There are all sorts of jokes and memes about forgetting things more easily as we grow older. I saw a comic strip the other day which depicted someone on the top of a high mountain who quipped, “I hate it when I go somewhere and can’t remember why I went there in the first place.”* It was funny: those of us who are older will poke fun at ourselves about how we entered a room and forgot why we went there, or that we were searching for a phone that was in our pocket all along, (or worse, in our hand.) Jokes aside, I recently read an article that did not sit right with me at all. It was about measuring cognitive ability based on how older people dealt with money. The article highlighted the findings of an experiment in which they took a number of older people and created an artificial scenario that tested what they would do when they met strangers who presented a need. The subjects were 'allotted' a theoretical amount of money to keep or give. The testers connected those who gave more with having more cognitive decline than those who gave less or none at all. I guess that makes all of us (young or old) who live by the gospels, quite senile! If that is the case, count me in.
Psychology is a wonderful gift when a person desires help growing emotionally, is in need of healing, or has a particular mental health issue. But like all things, when something is taken out of context or when an issue is taken to the extreme, anything can become misleading and disturbing. Reading articles like this reinforces the wisdom of taking what we read or hear and keeping it in perspective using common sense, consistent with what Jesus taught about discerning right usage. For example, He did not say money was evil, but indicated it was what we do with it that makes it good or bad, such as when He told those who questioned Him, “Repay to Caesar what belongs to Caesar, but to God what belongs to God.” (Mark 12:17) Therefore, aside from avoiding the Pharisees attempt at trying to trap Him, Jesus was actually teaching about right use of what we have. Notice the wording: Jesus used the word “repay.” The Pharisees were asking about the Law and Jesus’ reply was about love. In our gratitude we ‘repay’ (or respond to) God with loving actions directed to everyone, but especially to those in greatest need. We are to give to the poor, but using discernment, we should decide how much we can give; impoverishing ourselves when we have children to feed or have other obligations would not be what God wants. We are to nurture a generous heart, but without taking things out of context and to the extreme.**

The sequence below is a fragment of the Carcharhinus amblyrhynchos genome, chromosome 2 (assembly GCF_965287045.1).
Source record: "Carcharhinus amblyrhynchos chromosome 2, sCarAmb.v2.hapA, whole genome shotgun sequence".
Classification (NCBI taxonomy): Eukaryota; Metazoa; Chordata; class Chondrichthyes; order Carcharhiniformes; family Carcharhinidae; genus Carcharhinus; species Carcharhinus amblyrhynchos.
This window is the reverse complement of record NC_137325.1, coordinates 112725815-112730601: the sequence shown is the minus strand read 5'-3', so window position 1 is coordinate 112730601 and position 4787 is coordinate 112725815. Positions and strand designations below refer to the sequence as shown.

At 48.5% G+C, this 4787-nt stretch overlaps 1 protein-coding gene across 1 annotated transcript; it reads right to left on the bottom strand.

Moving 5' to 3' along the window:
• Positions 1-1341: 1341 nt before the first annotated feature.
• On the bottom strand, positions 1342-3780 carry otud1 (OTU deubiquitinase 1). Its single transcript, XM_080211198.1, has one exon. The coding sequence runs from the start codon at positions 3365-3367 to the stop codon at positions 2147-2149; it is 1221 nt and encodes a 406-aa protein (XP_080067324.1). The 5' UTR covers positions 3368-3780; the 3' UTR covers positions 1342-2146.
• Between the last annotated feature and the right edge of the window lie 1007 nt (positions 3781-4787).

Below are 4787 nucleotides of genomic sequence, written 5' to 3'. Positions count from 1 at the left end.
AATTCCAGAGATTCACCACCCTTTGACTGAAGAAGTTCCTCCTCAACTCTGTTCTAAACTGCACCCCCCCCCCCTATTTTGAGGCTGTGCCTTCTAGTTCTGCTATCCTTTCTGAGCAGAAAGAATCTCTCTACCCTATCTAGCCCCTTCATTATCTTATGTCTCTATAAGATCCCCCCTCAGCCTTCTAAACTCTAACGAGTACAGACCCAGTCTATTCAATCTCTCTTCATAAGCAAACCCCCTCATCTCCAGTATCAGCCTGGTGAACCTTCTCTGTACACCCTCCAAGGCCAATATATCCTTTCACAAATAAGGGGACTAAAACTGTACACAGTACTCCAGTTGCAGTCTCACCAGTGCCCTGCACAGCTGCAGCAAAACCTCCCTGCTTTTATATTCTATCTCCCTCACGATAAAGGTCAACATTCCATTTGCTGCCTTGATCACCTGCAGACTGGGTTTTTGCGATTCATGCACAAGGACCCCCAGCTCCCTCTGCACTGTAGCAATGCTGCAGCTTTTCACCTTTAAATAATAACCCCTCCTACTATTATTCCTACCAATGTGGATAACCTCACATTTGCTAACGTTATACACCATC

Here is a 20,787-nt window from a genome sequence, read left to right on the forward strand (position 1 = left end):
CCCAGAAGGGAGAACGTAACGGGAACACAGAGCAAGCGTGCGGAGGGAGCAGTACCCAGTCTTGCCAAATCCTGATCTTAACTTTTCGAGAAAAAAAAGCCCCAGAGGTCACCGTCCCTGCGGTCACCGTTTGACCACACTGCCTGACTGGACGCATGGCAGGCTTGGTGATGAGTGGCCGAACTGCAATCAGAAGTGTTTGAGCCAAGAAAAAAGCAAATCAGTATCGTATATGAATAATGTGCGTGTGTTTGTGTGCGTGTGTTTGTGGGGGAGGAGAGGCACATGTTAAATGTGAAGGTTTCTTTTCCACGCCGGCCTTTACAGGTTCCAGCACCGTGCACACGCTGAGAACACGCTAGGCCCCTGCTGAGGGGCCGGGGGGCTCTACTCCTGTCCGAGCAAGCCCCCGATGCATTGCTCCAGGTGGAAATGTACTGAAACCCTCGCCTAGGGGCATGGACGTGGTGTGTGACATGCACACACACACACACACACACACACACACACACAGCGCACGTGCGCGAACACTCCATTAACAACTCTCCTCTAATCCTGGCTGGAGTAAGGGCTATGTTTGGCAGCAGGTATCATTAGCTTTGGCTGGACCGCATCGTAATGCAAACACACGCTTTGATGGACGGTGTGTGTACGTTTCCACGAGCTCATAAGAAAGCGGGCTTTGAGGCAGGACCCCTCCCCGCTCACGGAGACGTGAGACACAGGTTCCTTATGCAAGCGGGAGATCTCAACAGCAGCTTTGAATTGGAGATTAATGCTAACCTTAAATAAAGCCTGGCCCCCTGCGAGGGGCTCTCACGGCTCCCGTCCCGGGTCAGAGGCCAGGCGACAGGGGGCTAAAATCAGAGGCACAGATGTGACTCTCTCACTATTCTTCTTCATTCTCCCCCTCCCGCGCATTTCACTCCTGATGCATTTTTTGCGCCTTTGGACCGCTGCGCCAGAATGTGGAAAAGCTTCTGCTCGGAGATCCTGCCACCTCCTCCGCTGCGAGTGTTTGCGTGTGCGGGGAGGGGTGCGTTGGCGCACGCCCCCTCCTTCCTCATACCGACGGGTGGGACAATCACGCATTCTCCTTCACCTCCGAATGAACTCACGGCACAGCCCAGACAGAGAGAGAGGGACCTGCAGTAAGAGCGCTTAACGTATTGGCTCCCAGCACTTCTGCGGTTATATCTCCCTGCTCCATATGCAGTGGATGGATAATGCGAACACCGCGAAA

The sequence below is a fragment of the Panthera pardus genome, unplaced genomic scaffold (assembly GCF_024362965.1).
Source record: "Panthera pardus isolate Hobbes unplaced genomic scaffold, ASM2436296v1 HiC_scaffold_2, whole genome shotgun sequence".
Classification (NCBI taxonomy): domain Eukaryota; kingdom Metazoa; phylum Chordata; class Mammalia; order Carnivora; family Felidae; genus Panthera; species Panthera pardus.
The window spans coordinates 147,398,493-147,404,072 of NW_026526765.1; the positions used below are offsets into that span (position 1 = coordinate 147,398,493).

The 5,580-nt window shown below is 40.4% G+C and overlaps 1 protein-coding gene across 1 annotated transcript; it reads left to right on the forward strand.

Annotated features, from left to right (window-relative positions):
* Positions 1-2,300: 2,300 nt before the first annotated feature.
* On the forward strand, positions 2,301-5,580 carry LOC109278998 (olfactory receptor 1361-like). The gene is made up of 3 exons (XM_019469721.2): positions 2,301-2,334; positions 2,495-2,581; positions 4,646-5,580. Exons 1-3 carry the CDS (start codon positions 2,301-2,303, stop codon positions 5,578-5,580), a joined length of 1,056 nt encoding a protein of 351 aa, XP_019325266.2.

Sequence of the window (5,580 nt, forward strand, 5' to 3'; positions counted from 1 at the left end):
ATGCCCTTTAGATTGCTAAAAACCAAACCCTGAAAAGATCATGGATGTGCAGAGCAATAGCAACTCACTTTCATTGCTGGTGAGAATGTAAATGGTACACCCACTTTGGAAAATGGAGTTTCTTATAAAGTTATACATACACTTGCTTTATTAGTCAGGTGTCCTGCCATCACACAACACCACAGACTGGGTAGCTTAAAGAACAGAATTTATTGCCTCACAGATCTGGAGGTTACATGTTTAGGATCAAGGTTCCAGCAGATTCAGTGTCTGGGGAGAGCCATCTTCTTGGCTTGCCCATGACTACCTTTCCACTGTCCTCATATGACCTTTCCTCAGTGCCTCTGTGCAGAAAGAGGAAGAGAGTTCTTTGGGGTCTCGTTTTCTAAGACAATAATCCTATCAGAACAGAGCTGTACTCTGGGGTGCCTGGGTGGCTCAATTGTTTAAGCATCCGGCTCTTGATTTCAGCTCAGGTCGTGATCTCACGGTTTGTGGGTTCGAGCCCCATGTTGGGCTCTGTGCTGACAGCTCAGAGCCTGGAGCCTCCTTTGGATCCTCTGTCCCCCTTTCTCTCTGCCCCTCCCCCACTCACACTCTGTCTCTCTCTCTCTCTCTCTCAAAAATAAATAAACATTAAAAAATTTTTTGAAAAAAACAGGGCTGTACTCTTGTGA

The one thing Jesus does want us to be extravagant with is our love, but even then we always need to discern what the truly loving thing to do is. That is, we must discern the greater good which will bring us closer to God and also does the greatest amount of good for the one to whom we minister without jeopardizing those to whom we are obligated, including ourselves. In order to live this way we must have a healthy prayer life. To discern is to pray, and in fact, it means we must pray constantly. To get a sense of the movement of the Holy Spirit we must dialogue with Him, to ask specifically, and then to listen with our heart and soul. And the best way to do that is to have an intimate relationship with God. If we desire a discerning heart we must spend time in prayer so that we can learn the way God works within our particular relationship and in how He calls us. In prayer we learn to recognize His presence and indeed, His voice. Like the disciples in Emmaus, unless we are listening to what is happening within our hearts, we will totally miss that they are burning within us. As we learn to recognize God's presence, and as we grow in love, our generosity will expand, our mercy will multiply, (especially in forgiving others), and we will grow in holiness.